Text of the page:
The Good DVD-A and HDCD capable; MP3 CD playback support; very good progressive-scan video performance; aspect-ratio control.
The Bad Artifacts in 4:3 interlaced mode; no bass management with DVD-A.
The Bottom Line The added HDCD support and marginally superior design don't give the SD5700 much of a leg up on the lower priced SD4700. But if you can find it for $250 or less, it's worth strongly considering.
The step-up model to Toshiba's , the SD5700 offers all of the same features as its lower-priced sibling and adds DVD-Audio (DVD-A) and High Definition Compatible Digital (HDCD) support as well as a slightly sleeker look. When we compare the two players' list prices, we'd say that it's not worth spending the extra $100 for those minor bonuses. But since the SD5700 is being heavily discounted online and doesn't really cost all that much more than the SD4700, it's more of a bargain than we initially thought.The step-up model to Toshiba's , the SD5700 offers all of the same features as its lower-priced sibling and adds DVD-Audio (DVD-A) and High Definition Compatible Digital (HDCD) support as well as a slightly sleeker look. When we compare the two players' list prices, we'd say that it's not worth spending the extra $100 for those minor bonuses. But since the SD5700 is being heavily discounted online and doesn't really cost all that much more than the SD4700, it's more of a bargain than we initially thought.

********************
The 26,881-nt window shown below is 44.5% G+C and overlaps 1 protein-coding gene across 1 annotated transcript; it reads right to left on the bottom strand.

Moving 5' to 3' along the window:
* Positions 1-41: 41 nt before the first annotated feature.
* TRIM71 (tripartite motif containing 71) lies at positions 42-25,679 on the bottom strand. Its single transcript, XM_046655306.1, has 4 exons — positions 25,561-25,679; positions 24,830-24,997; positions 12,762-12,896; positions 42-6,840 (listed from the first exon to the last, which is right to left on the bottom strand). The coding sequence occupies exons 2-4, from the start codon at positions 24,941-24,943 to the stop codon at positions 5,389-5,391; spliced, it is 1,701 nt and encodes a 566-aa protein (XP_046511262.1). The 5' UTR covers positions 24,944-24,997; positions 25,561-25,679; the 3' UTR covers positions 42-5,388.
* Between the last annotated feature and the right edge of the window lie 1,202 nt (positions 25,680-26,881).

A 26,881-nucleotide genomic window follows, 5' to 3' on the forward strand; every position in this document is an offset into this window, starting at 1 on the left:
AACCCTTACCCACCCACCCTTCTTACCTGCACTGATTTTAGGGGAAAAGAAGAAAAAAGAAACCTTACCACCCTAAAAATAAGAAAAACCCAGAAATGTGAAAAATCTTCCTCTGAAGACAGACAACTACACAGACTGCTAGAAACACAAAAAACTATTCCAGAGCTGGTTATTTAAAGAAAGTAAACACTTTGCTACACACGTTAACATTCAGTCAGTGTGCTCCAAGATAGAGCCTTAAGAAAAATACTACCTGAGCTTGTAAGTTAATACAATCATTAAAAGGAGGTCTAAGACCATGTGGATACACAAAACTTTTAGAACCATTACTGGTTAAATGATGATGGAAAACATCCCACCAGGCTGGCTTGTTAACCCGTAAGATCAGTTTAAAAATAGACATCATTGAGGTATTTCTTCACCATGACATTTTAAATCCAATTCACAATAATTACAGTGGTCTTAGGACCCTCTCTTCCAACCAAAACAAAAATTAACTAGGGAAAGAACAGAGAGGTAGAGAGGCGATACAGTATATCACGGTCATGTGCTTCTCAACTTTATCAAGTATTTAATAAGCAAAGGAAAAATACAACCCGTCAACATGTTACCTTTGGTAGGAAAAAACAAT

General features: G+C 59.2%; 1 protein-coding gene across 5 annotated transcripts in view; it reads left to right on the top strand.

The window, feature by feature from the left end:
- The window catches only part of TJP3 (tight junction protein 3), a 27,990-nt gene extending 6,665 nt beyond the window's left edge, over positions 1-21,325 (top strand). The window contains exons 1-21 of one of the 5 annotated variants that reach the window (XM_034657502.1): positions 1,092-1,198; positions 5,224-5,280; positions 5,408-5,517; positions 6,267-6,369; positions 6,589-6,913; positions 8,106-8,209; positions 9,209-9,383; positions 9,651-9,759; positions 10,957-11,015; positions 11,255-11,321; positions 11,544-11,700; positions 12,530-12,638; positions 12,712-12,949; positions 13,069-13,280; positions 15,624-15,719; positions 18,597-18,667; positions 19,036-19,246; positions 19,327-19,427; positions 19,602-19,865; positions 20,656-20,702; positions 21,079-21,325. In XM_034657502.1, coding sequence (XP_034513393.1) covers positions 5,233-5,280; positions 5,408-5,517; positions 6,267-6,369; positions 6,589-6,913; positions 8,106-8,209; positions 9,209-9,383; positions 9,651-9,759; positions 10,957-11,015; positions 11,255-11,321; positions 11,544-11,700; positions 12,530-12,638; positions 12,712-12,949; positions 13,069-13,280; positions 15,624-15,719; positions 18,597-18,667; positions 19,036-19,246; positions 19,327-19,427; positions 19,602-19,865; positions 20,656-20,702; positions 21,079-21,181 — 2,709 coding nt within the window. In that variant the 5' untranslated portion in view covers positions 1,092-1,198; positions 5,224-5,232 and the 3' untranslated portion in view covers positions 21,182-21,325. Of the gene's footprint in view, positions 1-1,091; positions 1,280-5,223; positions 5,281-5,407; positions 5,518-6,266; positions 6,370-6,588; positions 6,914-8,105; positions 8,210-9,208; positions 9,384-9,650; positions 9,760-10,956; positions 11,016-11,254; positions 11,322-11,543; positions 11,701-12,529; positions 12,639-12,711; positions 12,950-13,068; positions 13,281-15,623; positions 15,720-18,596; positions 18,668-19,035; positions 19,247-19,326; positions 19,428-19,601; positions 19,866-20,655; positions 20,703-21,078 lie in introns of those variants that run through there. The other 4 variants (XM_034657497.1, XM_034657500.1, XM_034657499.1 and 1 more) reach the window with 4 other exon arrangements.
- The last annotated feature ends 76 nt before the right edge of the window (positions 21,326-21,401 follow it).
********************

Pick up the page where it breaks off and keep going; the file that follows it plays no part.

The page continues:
Instead of the black finish of the SD4700, this model has a silver exterior and a metal casing (as opposed to plastic). The front panel has clean lines and all of the necessary buttons, including a menu control, but we can't say that this is the slickest-looking player, and it won't measure up in the style department to Panasonic's upcoming slim progressive-scan decks.
The slightly bulky remote is the same as the one that's included with the SD4700, only it's gray instead of black. The remote has an annoying flip-up door and lacks backlighting but makes up for these problems with a simple, easily memorized button layout and a responsive minijoystick to move the menu cursor. We also appreciated that the onscreen menus are clean and simple, although there aren't any text explanations of menu items, which would have made navigation even simpler. You also won't find many image-adjustment options, but the picture is so good that we didn't miss them (more on performance later).
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